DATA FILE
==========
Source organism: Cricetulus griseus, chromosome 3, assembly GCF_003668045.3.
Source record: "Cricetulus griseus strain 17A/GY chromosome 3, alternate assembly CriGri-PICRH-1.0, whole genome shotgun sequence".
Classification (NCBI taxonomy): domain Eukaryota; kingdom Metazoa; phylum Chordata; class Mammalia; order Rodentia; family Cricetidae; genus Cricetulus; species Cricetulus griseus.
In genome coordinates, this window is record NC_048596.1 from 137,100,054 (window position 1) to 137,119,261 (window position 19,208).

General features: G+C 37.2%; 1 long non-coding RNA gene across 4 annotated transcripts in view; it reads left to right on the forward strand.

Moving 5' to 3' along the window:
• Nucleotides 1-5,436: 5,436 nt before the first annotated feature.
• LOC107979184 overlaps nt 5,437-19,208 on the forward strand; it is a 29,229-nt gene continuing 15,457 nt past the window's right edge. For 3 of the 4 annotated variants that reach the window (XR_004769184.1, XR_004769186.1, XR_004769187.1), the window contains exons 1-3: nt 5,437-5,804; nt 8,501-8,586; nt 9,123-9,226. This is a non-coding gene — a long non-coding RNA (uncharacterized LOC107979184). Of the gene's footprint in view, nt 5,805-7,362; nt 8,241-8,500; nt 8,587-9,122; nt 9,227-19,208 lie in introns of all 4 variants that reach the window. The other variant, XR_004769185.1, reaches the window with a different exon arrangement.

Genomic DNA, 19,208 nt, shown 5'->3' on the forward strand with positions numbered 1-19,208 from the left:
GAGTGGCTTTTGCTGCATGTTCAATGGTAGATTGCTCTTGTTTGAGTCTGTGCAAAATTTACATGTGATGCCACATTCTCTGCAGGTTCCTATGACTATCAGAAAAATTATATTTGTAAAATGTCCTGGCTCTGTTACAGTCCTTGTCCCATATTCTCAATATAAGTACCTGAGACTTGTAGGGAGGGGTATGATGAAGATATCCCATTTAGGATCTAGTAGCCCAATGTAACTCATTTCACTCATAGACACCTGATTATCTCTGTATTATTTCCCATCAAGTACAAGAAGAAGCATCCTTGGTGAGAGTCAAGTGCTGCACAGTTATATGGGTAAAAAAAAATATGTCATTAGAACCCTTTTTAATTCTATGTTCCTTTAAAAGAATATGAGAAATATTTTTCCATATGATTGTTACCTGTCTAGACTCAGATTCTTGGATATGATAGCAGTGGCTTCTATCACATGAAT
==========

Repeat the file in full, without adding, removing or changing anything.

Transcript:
Source organism: Cricetulus griseus, chromosome 3, assembly GCF_003668045.3.
Source record: "Cricetulus griseus strain 17A/GY chromosome 3, alternate assembly CriGri-PICRH-1.0, whole genome shotgun sequence".
Classification (NCBI taxonomy): domain Eukaryota; kingdom Metazoa; phylum Chordata; class Mammalia; order Rodentia; family Cricetidae; genus Cricetulus; species Cricetulus griseus.
In genome coordinates, this window is record NC_048596.1 from 137,100,054 (window position 1) to 137,119,261 (window position 19,208).

General features: G+C 37.2%; 1 long non-coding RNA gene across 4 annotated transcripts in view; it reads left to right on the forward strand.

Moving 5' to 3' along the window:
• Nucleotides 1-5,436: 5,436 nt before the first annotated feature.
• LOC107979184 overlaps nt 5,437-19,208 on the forward strand; it is a 29,229-nt gene continuing 15,457 nt past the window's right edge. For 3 of the 4 annotated variants that reach the window (XR_004769184.1, XR_004769186.1, XR_004769187.1), the window contains exons 1-3: nt 5,437-5,804; nt 8,501-8,586; nt 9,123-9,226. This is a non-coding gene — a long non-coding RNA (uncharacterized LOC107979184). Of the gene's footprint in view, nt 5,805-7,362; nt 8,241-8,500; nt 8,587-9,122; nt 9,227-19,208 lie in introns of all 4 variants that reach the window. The other variant, XR_004769185.1, reaches the window with a different exon arrangement.

Genomic DNA, 19,208 nt, shown 5'->3' on the forward strand with positions numbered 1-19,208 from the left:
GAGTGGCTTTTGCTGCATGTTCAATGGTAGATTGCTCTTGTTTGAGTCTGTGCAAAATTTACATGTGATGCCACATTCTCTGCAGGTTCCTATGACTATCAGAAAAATTATATTTGTAAAATGTCCTGGCTCTGTTACAGTCCTTGTCCCATATTCTCAATATAAGTACCTGAGACTTGTAGGGAGGGGTATGATGAAGATATCCCATTTAGGATCTAGTAGCCCAATGTAACTCATTTCACTCATAGACACCTGATTATCTCTGTATTATTTCCCATCAAGTACAAGAAGAAGCATCCTTGGTGAGAGTCAAGTGCTGCACAGTTATATGGGTAAAAAAAAATATGTCATTAGAACCCTTTTTAATTCTATGTTCCTTTAAAAGAATATGAGAAATATTTTTCCATATGATTGTTACCTGTCTAGACTCAGATTCTTGGATATGATAGCAGTGGCTTCTATCACATGAAT